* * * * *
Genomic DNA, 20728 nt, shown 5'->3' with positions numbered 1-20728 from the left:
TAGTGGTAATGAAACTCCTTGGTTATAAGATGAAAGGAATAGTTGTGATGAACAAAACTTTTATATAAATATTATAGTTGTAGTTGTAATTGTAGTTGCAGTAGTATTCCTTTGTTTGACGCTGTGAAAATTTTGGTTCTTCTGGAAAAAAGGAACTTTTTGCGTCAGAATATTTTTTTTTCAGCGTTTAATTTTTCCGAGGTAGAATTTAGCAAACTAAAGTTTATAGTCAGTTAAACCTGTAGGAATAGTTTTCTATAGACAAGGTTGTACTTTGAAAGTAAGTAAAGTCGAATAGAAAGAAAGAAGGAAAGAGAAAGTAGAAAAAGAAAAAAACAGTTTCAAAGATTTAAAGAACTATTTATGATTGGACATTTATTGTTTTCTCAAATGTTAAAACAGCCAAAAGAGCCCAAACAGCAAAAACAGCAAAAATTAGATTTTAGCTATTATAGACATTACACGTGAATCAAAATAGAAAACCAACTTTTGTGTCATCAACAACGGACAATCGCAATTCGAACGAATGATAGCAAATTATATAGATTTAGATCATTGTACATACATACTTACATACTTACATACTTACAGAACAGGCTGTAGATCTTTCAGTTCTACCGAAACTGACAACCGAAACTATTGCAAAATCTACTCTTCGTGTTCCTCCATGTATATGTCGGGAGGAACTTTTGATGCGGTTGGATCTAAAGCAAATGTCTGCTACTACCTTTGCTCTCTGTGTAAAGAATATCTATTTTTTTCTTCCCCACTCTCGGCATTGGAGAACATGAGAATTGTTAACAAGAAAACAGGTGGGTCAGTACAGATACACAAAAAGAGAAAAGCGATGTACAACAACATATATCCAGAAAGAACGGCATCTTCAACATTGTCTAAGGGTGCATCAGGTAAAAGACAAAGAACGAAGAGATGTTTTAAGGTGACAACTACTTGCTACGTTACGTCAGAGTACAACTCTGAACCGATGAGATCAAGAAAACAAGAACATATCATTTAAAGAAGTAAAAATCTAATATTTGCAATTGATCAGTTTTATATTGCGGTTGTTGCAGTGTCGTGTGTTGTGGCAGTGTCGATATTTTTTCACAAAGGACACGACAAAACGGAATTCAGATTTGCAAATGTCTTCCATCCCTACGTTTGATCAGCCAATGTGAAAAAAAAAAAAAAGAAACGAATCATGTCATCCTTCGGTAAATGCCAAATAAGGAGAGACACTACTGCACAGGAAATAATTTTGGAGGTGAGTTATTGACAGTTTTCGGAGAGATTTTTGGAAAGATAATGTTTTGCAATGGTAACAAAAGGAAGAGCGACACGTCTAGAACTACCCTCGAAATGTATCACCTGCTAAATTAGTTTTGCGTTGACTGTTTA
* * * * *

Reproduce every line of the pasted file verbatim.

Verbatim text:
Genomic DNA, 20728 nt, shown 5'->3' with positions numbered 1-20728 from the left:
TAGTGGTAATGAAACTCCTTGGTTATAAGATGAAAGGAATAGTTGTGATGAACAAAACTTTTATATAAATATTATAGTTGTAGTTGTAATTGTAGTTGCAGTAGTATTCCTTTGTTTGACGCTGTGAAAATTTTGGTTCTTCTGGAAAAAAGGAACTTTTTGCGTCAGAATATTTTTTTTTCAGCGTTTAATTTTTCCGAGGTAGAATTTAGCAAACTAAAGTTTATAGTCAGTTAAACCTGTAGGAATAGTTTTCTATAGACAAGGTTGTACTTTGAAAGTAAGTAAAGTCGAATAGAAAGAAAGAAGGAAAGAGAAAGTAGAAAAAGAAAAAAACAGTTTCAAAGATTTAAAGAACTATTTATGATTGGACATTTATTGTTTTCTCAAATGTTAAAACAGCCAAAAGAGCCCAAACAGCAAAAACAGCAAAAATTAGATTTTAGCTATTATAGACATTACACGTGAATCAAAATAGAAAACCAACTTTTGTGTCATCAACAACGGACAATCGCAATTCGAACGAATGATAGCAAATTATATAGATTTAGATCATTGTACATACATACTTACATACTTACATACTTACAGAACAGGCTGTAGATCTTTCAGTTCTACCGAAACTGACAACCGAAACTATTGCAAAATCTACTCTTCGTGTTCCTCCATGTATATGTCGGGAGGAACTTTTGATGCGGTTGGATCTAAAGCAAATGTCTGCTACTACCTTTGCTCTCTGTGTAAAGAATATCTATTTTTTTCTTCCCCACTCTCGGCATTGGAGAACATGAGAATTGTTAACAAGAAAACAGGTGGGTCAGTACAGATACACAAAAAGAGAAAAGCGATGTACAACAACATATATCCAGAAAGAACGGCATCTTCAACATTGTCTAAGGGTGCATCAGGTAAAAGACAAAGAACGAAGAGATGTTTTAAGGTGACAACTACTTGCTACGTTACGTCAGAGTACAACTCTGAACCGATGAGATCAAGAAAACAAGAACATATCATTTAAAGAAGTAAAAATCTAATATTTGCAATTGATCAGTTTTATATTGCGGTTGTTGCAGTGTCGTGTGTTGTGGCAGTGTCGATATTTTTTCACAAAGGACACGACAAAACGGAATTCAGATTTGCAAATGTCTTCCATCCCTACGTTTGATCAGCCAATGTGAAAAAAAAAAAAAAGAAACGAATCATGTCATCCTTCGGTAAATGCCAAATAAGGAGAGACACTACTGCACAGGAAATAATTTTGGAGGTGAGTTATTGACAGTTTTCGGAGAGATTTTTGGAAAGATAATGTTTTGCAATGGTAACAAAAGGAAGAGCGACACGTCTAGAACTACCCTCGAAATGTATCACCTGCTAAATTAGTTTTGCGTTGACTGTTTA